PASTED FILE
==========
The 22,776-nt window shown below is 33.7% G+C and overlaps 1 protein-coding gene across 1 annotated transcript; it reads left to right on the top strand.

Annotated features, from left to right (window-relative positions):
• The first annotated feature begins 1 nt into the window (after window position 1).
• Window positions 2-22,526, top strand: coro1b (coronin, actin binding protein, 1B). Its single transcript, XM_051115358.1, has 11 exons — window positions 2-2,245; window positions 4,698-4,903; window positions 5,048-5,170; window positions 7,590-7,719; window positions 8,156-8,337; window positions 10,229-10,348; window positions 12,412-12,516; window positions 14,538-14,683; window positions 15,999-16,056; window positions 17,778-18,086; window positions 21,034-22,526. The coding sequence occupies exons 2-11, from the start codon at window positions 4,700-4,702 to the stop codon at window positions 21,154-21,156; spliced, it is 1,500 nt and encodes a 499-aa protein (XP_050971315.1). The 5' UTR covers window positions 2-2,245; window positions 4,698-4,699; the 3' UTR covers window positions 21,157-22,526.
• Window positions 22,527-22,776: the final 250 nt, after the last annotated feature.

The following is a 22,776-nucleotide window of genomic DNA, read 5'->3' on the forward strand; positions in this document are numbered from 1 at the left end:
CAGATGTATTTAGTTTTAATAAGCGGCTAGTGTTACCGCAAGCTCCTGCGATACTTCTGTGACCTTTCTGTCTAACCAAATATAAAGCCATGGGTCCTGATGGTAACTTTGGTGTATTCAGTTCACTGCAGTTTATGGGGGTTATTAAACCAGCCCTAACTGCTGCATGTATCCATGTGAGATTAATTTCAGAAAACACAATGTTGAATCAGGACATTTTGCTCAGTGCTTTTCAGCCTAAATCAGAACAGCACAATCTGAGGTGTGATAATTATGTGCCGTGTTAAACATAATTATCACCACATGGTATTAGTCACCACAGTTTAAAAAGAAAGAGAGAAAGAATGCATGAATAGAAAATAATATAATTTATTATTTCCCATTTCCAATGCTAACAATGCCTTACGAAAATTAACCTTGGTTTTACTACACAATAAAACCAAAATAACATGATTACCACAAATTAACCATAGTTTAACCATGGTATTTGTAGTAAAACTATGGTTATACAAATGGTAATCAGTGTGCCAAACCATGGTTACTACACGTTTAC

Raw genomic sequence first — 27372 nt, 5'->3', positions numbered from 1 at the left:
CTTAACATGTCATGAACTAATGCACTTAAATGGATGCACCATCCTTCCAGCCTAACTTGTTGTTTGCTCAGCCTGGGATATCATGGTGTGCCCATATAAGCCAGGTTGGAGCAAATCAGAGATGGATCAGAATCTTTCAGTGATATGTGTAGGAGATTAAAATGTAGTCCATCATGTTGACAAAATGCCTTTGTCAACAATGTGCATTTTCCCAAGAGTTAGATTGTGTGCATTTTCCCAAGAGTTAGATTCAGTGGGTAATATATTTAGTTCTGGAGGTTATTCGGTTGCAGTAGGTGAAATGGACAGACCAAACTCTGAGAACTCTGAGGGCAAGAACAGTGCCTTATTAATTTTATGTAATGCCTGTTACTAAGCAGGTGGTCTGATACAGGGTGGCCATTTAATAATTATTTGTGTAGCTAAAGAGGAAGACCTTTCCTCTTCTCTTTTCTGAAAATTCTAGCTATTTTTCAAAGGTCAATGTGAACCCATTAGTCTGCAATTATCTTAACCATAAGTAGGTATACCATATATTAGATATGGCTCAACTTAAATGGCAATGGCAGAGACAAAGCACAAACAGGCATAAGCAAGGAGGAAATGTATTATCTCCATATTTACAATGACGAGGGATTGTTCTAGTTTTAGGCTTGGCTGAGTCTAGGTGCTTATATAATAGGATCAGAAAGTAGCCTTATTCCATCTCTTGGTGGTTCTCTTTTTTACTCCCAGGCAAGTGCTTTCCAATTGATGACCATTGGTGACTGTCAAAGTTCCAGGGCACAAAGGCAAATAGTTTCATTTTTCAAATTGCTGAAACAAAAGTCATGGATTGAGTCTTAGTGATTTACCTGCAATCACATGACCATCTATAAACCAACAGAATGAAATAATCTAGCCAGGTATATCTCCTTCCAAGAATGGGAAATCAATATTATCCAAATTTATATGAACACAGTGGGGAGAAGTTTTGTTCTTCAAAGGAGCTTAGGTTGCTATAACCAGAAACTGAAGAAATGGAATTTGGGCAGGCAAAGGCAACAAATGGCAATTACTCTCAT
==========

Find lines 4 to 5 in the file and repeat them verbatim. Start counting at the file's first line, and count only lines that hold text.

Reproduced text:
• Window positions 2-22,526, top strand: coro1b (coronin, actin binding protein, 1B). Its single transcript, XM_051115358.1, has 11 exons — window positions 2-2,245; window positions 4,698-4,903; window positions 5,048-5,170; window positions 7,590-7,719; window positions 8,156-8,337; window positions 10,229-10,348; window positions 12,412-12,516; window positions 14,538-14,683; window positions 15,999-16,056; window positions 17,778-18,086; window positions 21,034-22,526. The coding sequence occupies exons 2-11, from the start codon at window positions 4,700-4,702 to the stop codon at window positions 21,154-21,156; spliced, it is 1,500 nt and encodes a 499-aa protein (XP_050971315.1). The 5' UTR covers window positions 2-2,245; window positions 4,698-4,699; the 3' UTR covers window positions 21,157-22,526.
• Window positions 22,527-22,776: the final 250 nt, after the last annotated feature.